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The Skimmer on Marine Ecosystems and Management

Editor's note: Jeff Ardron, author of the following essay, is director of the High Seas Program at MCBI (Marine Conservation Biology Institute) in the US. He is also president of the board for PacMARA (Pacific Marine Analysis and Research Association) and an active member of the science board for the Global Ocean Biodiversity Initiative (GOBI).

Disclaimer: the views expressed in this article are those of the author alone, and do not reflect upon any bodies with which he may be associated.

The Skimmer on Marine Ecosystems and Management

New Canadian foreign policy on Arctic includes EBM

The Canadian government has announced a new Arctic foreign policy to guide how the country works with its regional neighbors. The strategy, consisting of four pillars (exercising Arctic sovereignty, protecting environmental heritage, promoting socioeconomic development, and improving Northern governance), is designed to foster a stable region with dynamic growth and healthy ecosystems.

The Skimmer on Marine Ecosystems and Management

Editor's note: The goal of The EBM Toolbox is to promote awareness of tools for facilitating EBM processes. It is brought to you by the EBM Tools Network, a voluntary alliance of tool users, developers, and training providers.

By Sarah Carr

The Skimmer on Marine Ecosystems and Management

Policies that mandate ecosystem-based management of the ocean have emphasized the need for good science. In the newly released "Final Recommendations of the Ocean Policy Task Force" on which the new US national ocean policy is based (described later in this issue), "science" is mentioned more than 65 times. The European Marine Strategy Framework Directive and the EU Common Fisheries Policy both stress the need for science to underpin management.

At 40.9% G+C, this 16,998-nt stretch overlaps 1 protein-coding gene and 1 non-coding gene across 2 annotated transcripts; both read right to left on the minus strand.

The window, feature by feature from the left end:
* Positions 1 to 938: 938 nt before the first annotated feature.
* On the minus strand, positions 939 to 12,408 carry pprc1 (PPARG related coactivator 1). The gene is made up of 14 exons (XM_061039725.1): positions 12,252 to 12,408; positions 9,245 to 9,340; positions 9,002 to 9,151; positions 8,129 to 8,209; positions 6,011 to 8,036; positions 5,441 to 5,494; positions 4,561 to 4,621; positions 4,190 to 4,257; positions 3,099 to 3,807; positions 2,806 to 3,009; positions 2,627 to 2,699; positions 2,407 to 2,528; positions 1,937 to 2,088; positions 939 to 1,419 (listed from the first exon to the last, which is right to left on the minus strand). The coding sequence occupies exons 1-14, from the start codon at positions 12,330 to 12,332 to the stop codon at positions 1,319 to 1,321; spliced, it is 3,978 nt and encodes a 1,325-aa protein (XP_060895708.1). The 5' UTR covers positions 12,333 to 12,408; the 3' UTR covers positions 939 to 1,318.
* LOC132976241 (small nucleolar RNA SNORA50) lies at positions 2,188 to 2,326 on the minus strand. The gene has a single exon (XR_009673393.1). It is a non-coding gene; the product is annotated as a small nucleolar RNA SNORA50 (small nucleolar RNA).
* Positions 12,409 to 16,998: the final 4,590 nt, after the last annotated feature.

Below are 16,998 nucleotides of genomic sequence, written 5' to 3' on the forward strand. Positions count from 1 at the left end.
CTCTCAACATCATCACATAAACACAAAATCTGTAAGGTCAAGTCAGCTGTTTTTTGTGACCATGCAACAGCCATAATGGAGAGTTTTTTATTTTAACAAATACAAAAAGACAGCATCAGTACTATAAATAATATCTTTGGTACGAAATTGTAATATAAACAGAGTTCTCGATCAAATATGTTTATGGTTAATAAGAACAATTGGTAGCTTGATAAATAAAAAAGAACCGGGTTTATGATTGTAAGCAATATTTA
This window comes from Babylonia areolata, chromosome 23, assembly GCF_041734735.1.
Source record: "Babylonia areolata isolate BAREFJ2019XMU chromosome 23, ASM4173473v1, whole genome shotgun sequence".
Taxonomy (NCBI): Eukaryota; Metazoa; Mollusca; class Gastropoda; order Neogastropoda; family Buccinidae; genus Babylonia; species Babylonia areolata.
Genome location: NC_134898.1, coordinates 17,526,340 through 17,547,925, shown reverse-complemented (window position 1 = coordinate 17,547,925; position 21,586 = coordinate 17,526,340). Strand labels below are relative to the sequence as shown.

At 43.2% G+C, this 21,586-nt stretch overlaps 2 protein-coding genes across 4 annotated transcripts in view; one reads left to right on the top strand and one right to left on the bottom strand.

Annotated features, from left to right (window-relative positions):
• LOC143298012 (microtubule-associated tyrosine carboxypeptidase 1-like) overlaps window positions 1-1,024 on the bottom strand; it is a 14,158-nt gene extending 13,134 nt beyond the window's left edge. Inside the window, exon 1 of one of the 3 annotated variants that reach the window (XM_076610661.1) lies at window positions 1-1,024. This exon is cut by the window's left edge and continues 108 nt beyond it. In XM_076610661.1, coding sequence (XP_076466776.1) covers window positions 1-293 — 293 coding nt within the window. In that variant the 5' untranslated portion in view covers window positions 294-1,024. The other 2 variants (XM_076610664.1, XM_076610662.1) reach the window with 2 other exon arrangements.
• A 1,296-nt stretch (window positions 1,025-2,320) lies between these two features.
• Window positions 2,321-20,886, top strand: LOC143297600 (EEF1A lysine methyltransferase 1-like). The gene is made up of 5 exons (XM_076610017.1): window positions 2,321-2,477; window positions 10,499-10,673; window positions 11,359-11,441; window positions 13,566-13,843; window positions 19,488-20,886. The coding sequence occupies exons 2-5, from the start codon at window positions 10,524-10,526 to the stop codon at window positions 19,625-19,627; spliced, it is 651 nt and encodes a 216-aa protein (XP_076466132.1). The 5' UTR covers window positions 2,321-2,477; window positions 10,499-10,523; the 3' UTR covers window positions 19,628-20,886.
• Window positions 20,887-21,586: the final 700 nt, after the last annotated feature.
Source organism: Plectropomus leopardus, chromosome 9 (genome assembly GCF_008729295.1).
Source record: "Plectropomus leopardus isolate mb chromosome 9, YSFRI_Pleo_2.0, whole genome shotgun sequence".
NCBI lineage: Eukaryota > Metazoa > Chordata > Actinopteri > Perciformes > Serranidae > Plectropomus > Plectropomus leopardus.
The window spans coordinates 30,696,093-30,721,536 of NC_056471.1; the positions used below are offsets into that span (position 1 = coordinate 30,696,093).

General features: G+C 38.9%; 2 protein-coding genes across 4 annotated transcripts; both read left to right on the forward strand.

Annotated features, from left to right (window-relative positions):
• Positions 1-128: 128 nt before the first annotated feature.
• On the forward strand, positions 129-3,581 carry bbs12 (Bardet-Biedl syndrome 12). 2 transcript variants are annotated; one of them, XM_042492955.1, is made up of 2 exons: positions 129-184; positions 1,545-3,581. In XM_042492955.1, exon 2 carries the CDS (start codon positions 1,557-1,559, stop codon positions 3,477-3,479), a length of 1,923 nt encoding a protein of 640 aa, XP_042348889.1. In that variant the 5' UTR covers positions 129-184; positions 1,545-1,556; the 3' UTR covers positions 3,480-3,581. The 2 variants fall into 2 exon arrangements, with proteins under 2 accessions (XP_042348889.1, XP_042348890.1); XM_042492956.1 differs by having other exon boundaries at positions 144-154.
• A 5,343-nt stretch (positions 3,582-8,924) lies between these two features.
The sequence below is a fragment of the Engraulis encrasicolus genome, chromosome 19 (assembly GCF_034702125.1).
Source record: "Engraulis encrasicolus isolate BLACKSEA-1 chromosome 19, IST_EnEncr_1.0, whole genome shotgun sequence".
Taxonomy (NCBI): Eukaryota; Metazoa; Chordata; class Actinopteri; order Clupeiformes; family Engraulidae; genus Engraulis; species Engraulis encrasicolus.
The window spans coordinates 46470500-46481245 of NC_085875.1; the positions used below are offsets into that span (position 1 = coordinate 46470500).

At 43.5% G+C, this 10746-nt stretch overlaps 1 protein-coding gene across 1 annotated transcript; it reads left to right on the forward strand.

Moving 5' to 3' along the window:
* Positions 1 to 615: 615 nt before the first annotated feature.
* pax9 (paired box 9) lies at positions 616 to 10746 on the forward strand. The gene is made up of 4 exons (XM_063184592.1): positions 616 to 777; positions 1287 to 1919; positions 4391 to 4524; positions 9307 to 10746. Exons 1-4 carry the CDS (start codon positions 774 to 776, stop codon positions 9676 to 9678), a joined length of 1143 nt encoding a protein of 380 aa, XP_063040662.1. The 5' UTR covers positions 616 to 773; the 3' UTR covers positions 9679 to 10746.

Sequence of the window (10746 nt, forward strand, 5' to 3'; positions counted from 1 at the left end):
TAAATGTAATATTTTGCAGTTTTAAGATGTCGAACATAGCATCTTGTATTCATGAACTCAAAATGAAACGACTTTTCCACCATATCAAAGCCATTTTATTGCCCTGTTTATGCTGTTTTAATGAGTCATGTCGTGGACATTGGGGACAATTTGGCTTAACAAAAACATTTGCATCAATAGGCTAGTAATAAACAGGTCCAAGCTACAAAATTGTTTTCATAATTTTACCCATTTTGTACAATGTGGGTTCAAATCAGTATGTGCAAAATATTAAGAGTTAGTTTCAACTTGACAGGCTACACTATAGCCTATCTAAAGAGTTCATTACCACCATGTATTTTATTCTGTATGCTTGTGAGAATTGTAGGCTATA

The Skimmer on Marine Ecosystems and Management

By Tundi Agardy, MEAM Contributing Editor (tundiagardy [at] earthlink.net)

Implicit in the EBM construct is the central role of science. By building management from a foundation of solid science, we presume that ecosystems and the resources and services they provide can be protected or restored in predictable ways, following a set path to known outcomes. And it is not only natural (ecological) sciences that are integral to that foundation: social sciences are critical as well.

The Skimmer on Marine Ecosystems and Management

In July, President Obama signed an executive order establishing a national ocean policy for the US - the country's first comprehensive, integrated policy for stewardship of its oceans and coasts. The policy launches a process of coastal and marine spatial planning for the nation, and coordinates the various ocean-related activities of more than 20 federal agencies under a new and centralized National Ocean Council. The President's action reflects the recommendations of a federal task force that explored ways to promote long-term conservation and use of ocean resources.

The Skimmer on Marine Ecosystems and Management

The Crown Estate is a commercial property organization that manages a diverse portfolio on behalf of the UK. The property ranges from offices and shops in the heart of London, to farmland and forests, to the UK's foreshore and seabed. Because the role of The Crown Estate is to enhance the value of this property and earn a surplus for UK taxpayers, it leases various activities. On its seabed property, for example, this includes licensing various offshore renewable energy projects. The Crown Estate plans for these offshore projects using marine spatial planning.

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